SWOV Catalogus

103651

The New Philadelphia Story : the effects of severe penalties for drunk driving.
C 25001 /83 /
Ross, H.L. & Voas, R.B.
Washington, D.C., American Automobile Association AAA Foundation for Traffic Safety, 1989, 34 p., 25 ref.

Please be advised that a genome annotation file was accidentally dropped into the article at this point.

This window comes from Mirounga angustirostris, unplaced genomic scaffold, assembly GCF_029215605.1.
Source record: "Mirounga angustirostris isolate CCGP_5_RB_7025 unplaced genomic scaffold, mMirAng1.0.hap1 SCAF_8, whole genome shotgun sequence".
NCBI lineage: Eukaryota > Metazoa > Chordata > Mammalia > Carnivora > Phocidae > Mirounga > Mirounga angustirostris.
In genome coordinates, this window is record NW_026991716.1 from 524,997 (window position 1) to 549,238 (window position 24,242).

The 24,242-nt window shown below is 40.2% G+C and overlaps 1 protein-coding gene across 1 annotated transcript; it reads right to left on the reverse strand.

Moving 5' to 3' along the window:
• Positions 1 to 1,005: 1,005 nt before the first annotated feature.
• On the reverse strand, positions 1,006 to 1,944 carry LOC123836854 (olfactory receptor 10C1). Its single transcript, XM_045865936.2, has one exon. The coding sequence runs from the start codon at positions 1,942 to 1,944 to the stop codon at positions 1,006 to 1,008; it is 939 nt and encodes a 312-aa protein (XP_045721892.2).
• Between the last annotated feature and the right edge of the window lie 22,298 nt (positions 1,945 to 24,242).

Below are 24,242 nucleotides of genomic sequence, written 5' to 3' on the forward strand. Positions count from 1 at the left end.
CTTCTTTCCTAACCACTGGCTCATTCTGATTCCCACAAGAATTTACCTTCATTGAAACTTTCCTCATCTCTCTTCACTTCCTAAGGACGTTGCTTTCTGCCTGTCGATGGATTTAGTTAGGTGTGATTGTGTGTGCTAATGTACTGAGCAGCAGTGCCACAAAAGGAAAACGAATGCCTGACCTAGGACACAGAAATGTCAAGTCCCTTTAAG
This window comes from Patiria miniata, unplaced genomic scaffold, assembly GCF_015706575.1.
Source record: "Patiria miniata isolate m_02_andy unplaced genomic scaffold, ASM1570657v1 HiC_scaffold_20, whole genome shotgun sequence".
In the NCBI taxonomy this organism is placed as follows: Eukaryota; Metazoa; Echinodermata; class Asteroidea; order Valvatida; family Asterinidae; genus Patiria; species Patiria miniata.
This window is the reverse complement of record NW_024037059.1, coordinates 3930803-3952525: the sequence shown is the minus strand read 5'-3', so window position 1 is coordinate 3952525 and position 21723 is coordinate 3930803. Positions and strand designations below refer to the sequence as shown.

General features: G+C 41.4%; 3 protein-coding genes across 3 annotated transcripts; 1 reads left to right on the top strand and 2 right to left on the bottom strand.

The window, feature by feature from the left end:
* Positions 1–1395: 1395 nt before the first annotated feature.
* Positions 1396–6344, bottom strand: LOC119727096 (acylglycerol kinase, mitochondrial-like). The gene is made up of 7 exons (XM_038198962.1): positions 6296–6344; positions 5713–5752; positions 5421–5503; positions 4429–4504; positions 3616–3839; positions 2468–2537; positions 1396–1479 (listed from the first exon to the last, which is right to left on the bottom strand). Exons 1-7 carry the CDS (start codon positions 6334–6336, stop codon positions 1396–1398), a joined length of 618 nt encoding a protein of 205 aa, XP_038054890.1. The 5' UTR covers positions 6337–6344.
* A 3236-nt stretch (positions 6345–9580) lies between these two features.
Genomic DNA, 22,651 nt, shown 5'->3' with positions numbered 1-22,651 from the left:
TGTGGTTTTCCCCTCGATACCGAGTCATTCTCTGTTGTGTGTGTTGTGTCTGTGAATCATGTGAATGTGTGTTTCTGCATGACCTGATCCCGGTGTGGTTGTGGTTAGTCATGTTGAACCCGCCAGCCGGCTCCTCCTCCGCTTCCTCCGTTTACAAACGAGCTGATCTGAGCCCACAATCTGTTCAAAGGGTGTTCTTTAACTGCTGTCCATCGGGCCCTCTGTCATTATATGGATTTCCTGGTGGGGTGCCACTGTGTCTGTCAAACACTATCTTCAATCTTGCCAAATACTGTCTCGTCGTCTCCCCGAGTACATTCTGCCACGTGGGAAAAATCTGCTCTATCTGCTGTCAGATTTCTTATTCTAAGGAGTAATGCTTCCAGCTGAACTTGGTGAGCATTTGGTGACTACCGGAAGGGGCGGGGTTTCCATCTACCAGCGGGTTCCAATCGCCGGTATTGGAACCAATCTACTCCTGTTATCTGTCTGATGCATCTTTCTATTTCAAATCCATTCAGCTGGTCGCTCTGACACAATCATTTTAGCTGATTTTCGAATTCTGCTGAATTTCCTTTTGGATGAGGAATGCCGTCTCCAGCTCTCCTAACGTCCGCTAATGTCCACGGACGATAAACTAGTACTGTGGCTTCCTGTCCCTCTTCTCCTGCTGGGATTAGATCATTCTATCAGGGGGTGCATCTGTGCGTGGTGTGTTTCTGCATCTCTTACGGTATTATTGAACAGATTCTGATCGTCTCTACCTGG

Samenvatting This report documents the experience of a community - New Philadelphia, Tuscarawas County, Ohio - in which a concerned judge, Edward Emmett O'Farrell, attempted to apply the approach to drunk driving that views it as a criminal justice problem, best addressed with tough laws. Judge O'Farrell's most visible innovation in the matter of drunk driving was adoption of a sentencing policy providing for jail terms, initially of 10 days and subsequently of 15 days, for first offenders. These were accompanied by heavy fines and by driver license restrictions backed up with the issuance of special plates identifying the restricted driver's vehicle to both the police and the public. Plea bargaining was rejected in his court for all offenses, including drunk driving. This study of the impact of Judge O'Farrell's policies is based on visits to Ohio in the spring of 1988, at which time the policies had been in effect for 6 years. It is based on interviews, analyses of documents, and on a survey of drivers in New Philadelphia and in Cambridge, a city 40 miles to the south, where a high-quality but more conventional court system prevailed. Briefly summarized, it was found that the policies appeared to have been consistently applied by Judge O'Farrell. Their implementation encountered two severe problems, one of which seems to have been resolved. In the beginning, the policies led to a nearly overwhelming increase in demands for jury trials. This load was reduced by a 1983 change to an "illegal per se" state law, diminishing the prospects of a successful defense in cases where alcohol breath test evidence was available. The other problem arose in 1985, when facilities at the Tuscarawas County jail were greatly reduced as a consequence of a lawsuit. Although efforts were made by the court to manage the problem, limited jail space remains an important constraint on the O'Farrell policies. Results of a driver survey in both cities indicated that drivers in New Philadelphia were aware of more severe sanctions in the event of conviction, corresponding to reality. However, the surveys failed to show less drinking and driving in New Philadelphia. (Author/publisher)
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